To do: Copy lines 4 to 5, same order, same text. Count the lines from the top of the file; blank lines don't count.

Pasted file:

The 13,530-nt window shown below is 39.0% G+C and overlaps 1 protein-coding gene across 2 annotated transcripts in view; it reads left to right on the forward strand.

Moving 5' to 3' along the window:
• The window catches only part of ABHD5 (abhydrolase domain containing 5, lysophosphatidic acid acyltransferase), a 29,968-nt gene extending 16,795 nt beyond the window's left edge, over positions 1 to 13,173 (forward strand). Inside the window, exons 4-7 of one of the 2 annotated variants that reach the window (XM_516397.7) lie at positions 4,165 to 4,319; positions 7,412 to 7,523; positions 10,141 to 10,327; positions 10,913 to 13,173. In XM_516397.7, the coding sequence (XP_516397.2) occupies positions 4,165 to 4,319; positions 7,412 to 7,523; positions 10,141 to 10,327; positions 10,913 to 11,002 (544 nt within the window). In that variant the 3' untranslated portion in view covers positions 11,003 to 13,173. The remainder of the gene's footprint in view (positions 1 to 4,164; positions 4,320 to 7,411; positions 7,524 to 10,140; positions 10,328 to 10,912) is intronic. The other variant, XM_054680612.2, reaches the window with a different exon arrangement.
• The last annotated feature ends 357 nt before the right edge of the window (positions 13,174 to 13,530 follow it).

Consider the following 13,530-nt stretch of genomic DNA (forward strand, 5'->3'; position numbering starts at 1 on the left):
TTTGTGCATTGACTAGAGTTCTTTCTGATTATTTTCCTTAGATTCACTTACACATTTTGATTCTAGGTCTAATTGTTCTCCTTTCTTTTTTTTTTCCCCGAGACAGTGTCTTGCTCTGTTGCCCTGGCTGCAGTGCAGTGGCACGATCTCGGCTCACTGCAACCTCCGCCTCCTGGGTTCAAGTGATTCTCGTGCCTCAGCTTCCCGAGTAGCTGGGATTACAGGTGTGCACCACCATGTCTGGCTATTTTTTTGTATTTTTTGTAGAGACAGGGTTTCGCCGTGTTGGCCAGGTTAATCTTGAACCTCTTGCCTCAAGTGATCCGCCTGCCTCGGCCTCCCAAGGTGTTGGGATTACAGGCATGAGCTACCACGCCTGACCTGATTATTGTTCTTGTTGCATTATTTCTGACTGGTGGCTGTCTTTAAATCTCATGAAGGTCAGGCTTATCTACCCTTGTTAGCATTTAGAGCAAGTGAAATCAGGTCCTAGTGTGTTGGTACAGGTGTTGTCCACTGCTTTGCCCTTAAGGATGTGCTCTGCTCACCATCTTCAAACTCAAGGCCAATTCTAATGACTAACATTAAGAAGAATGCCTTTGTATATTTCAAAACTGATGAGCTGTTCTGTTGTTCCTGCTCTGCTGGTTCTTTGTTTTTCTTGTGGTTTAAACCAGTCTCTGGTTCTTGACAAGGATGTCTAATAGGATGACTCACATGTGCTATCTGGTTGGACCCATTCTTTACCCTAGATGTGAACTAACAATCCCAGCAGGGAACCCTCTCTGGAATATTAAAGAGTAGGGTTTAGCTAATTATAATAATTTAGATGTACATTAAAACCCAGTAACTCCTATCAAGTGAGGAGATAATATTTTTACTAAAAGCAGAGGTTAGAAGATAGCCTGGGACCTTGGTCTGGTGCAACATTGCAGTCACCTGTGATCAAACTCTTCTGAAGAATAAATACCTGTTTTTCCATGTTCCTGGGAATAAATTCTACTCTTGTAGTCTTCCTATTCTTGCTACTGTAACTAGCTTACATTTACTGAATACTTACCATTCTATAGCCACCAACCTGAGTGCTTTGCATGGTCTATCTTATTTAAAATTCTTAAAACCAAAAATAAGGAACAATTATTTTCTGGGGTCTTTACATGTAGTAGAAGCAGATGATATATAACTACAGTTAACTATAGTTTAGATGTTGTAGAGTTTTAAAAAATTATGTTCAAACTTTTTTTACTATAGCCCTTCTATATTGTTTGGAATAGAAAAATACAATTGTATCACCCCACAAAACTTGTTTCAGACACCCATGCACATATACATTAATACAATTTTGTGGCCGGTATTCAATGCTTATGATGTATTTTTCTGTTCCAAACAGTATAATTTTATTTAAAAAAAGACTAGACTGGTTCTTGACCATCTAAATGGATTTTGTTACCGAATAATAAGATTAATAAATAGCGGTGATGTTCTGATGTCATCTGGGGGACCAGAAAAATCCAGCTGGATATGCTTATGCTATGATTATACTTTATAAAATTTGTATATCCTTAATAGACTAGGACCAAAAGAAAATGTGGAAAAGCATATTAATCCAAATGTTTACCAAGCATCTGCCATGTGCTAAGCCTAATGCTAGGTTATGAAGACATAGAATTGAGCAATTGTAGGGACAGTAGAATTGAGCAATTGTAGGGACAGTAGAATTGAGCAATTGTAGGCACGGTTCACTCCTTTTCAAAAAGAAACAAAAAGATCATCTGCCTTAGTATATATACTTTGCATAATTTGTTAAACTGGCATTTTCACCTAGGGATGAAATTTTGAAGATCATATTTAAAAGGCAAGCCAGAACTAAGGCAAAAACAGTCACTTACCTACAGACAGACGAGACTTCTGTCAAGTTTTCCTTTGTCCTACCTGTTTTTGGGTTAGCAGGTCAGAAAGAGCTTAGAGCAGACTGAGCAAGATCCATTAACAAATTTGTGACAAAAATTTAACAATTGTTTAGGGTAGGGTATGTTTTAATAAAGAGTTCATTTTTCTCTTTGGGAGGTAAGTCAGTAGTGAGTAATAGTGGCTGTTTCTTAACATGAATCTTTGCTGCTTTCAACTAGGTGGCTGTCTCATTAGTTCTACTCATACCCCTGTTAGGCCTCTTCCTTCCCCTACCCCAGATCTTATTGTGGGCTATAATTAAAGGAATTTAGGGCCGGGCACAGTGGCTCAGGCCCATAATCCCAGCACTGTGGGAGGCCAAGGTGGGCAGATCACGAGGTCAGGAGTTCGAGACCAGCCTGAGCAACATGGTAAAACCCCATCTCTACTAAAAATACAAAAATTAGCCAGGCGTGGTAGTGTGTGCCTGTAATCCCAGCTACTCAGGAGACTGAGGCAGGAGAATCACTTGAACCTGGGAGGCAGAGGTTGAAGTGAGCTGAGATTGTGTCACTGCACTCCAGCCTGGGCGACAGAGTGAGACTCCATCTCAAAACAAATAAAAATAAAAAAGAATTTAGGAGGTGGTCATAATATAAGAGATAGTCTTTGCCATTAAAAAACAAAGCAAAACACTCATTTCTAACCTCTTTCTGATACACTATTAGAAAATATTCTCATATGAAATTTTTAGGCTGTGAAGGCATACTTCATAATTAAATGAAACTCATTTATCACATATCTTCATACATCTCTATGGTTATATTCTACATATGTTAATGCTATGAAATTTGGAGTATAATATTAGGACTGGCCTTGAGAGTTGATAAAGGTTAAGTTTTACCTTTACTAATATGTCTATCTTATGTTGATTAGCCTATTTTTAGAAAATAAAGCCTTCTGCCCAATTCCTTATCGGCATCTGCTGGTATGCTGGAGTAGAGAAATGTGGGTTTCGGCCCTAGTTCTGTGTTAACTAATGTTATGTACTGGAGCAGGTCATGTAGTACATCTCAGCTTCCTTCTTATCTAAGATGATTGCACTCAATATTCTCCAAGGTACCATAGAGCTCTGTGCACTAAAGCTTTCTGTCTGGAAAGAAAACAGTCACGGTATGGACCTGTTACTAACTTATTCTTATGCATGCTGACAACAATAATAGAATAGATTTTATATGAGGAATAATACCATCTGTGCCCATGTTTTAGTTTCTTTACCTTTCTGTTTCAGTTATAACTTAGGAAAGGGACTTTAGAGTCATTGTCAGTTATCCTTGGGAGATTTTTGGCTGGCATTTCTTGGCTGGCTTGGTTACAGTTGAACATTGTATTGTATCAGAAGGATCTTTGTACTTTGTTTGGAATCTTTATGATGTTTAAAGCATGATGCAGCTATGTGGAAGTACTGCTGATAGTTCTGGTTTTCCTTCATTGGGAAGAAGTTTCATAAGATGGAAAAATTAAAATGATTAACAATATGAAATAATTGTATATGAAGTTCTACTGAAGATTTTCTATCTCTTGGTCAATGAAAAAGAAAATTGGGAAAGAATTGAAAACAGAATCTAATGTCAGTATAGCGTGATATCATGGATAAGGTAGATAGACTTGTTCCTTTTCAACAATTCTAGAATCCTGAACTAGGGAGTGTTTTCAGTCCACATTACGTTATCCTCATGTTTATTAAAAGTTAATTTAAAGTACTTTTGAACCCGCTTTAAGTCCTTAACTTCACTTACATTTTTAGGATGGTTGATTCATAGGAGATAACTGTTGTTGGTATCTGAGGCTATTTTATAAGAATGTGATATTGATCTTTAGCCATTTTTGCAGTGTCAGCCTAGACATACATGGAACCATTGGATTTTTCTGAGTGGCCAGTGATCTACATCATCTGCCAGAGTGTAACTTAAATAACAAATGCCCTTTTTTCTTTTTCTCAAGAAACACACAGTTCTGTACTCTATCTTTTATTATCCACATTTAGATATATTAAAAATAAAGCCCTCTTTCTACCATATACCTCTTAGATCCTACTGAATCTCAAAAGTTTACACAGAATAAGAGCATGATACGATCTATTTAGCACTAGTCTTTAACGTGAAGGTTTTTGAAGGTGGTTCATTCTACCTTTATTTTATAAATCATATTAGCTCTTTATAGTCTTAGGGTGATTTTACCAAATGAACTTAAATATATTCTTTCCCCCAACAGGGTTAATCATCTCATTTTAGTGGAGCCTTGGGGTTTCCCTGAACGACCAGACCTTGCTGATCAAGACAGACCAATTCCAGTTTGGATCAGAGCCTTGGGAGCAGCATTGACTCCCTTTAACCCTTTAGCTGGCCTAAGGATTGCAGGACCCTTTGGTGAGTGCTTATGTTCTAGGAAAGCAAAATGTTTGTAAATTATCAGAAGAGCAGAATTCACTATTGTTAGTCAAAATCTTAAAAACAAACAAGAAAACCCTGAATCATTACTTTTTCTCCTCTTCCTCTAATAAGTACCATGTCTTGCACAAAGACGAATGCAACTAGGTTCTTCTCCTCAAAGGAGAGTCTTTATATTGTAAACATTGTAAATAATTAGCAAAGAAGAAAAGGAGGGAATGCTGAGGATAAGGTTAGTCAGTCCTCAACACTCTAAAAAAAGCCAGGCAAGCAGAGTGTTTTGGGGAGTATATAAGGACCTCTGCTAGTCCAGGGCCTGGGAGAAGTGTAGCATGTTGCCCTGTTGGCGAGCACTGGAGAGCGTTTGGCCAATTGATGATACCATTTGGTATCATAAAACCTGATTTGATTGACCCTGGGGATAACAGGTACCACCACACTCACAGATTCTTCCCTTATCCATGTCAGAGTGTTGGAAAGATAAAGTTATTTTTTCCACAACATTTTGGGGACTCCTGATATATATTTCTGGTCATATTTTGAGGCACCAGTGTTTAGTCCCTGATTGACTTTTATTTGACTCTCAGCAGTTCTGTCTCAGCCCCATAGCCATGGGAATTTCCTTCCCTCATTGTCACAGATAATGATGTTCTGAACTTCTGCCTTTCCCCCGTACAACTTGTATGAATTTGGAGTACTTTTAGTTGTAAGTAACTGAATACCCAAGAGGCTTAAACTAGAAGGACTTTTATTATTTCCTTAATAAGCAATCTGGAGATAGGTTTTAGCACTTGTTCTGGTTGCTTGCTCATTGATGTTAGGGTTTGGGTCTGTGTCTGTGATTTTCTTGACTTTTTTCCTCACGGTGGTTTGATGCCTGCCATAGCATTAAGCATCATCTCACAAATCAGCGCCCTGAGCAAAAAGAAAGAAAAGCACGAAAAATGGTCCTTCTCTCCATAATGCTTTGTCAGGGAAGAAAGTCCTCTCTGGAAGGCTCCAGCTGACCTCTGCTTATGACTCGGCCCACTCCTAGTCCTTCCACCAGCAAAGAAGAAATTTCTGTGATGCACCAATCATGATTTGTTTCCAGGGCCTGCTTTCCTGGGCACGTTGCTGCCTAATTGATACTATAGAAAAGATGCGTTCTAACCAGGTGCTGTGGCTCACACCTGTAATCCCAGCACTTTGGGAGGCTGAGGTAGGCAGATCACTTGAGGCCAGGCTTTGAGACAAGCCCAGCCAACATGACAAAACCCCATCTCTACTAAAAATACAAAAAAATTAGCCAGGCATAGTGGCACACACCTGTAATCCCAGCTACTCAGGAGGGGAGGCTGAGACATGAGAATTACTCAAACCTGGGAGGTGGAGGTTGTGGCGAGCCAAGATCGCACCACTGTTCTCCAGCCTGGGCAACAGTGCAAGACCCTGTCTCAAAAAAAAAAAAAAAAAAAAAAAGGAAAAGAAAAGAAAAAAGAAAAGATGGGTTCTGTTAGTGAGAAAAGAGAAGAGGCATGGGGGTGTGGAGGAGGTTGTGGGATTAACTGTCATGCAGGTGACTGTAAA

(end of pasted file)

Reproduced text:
• The last annotated feature ends 357 nt before the right edge of the window (positions 13,174 to 13,530 follow it).

Consider the following 13,530-nt stretch of genomic DNA (forward strand, 5'->3'; position numbering starts at 1 on the left):